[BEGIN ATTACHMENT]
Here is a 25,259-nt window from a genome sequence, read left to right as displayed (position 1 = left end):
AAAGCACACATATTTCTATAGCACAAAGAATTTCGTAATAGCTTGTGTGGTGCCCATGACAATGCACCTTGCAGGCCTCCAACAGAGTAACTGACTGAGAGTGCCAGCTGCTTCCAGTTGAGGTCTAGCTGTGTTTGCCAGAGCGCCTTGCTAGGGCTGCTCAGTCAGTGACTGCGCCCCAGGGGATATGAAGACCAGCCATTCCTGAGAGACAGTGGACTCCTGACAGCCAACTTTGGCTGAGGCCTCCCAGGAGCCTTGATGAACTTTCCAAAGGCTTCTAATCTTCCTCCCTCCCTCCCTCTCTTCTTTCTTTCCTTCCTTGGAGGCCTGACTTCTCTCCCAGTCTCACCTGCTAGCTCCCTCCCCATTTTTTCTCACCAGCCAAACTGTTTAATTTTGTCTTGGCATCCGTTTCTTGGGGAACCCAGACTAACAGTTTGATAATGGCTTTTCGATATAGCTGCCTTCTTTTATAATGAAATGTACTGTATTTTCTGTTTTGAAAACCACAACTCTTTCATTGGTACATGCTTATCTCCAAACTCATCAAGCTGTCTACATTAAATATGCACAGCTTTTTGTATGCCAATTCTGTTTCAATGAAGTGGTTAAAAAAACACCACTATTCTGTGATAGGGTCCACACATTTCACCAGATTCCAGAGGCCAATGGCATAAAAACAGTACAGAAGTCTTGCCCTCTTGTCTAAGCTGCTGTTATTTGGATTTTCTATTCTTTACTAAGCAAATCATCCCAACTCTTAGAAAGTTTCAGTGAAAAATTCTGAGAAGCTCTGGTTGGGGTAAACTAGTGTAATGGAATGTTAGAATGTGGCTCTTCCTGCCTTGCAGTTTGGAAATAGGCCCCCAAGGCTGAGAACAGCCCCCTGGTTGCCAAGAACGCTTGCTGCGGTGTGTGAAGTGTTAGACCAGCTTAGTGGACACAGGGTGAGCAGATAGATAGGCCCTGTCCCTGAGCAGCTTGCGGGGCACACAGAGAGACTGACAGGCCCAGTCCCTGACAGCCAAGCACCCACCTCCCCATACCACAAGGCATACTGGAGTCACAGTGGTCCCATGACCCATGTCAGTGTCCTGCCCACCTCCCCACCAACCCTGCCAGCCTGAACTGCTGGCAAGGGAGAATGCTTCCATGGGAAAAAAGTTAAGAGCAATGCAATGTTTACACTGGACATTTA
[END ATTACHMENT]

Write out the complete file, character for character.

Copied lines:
Here is a 25,259-nt window from a genome sequence, read left to right as displayed (position 1 = left end):
AAAGCACACATATTTCTATAGCACAAAGAATTTCGTAATAGCTTGTGTGGTGCCCATGACAATGCACCTTGCAGGCCTCCAACAGAGTAACTGACTGAGAGTGCCAGCTGCTTCCAGTTGAGGTCTAGCTGTGTTTGCCAGAGCGCCTTGCTAGGGCTGCTCAGTCAGTGACTGCGCCCCAGGGGATATGAAGACCAGCCATTCCTGAGAGACAGTGGACTCCTGACAGCCAACTTTGGCTGAGGCCTCCCAGGAGCCTTGATGAACTTTCCAAAGGCTTCTAATCTTCCTCCCTCCCTCCCTCTCTTCTTTCTTTCCTTCCTTGGAGGCCTGACTTCTCTCCCAGTCTCACCTGCTAGCTCCCTCCCCATTTTTTCTCACCAGCCAAACTGTTTAATTTTGTCTTGGCATCCGTTTCTTGGGGAACCCAGACTAACAGTTTGATAATGGCTTTTCGATATAGCTGCCTTCTTTTATAATGAAATGTACTGTATTTTCTGTTTTGAAAACCACAACTCTTTCATTGGTACATGCTTATCTCCAAACTCATCAAGCTGTCTACATTAAATATGCACAGCTTTTTGTATGCCAATTCTGTTTCAATGAAGTGGTTAAAAAAACACCACTATTCTGTGATAGGGTCCACACATTTCACCAGATTCCAGAGGCCAATGGCATAAAAACAGTACAGAAGTCTTGCCCTCTTGTCTAAGCTGCTGTTATTTGGATTTTCTATTCTTTACTAAGCAAATCATCCCAACTCTTAGAAAGTTTCAGTGAAAAATTCTGAGAAGCTCTGGTTGGGGTAAACTAGTGTAATGGAATGTTAGAATGTGGCTCTTCCTGCCTTGCAGTTTGGAAATAGGCCCCCAAGGCTGAGAACAGCCCCCTGGTTGCCAAGAACGCTTGCTGCGGTGTGTGAAGTGTTAGACCAGCTTAGTGGACACAGGGTGAGCAGATAGATAGGCCCTGTCCCTGAGCAGCTTGCGGGGCACACAGAGAGACTGACAGGCCCAGTCCCTGACAGCCAAGCACCCACCTCCCCATACCACAAGGCATACTGGAGTCACAGTGGTCCCATGACCCATGTCAGTGTCCTGCCCACCTCCCCACCAACCCTGCCAGCCTGAACTGCTGGCAAGGGAGAATGCTTCCATGGGAAAAAAGTTAAGAGCAATGCAATGTTTACACTGGACATTTA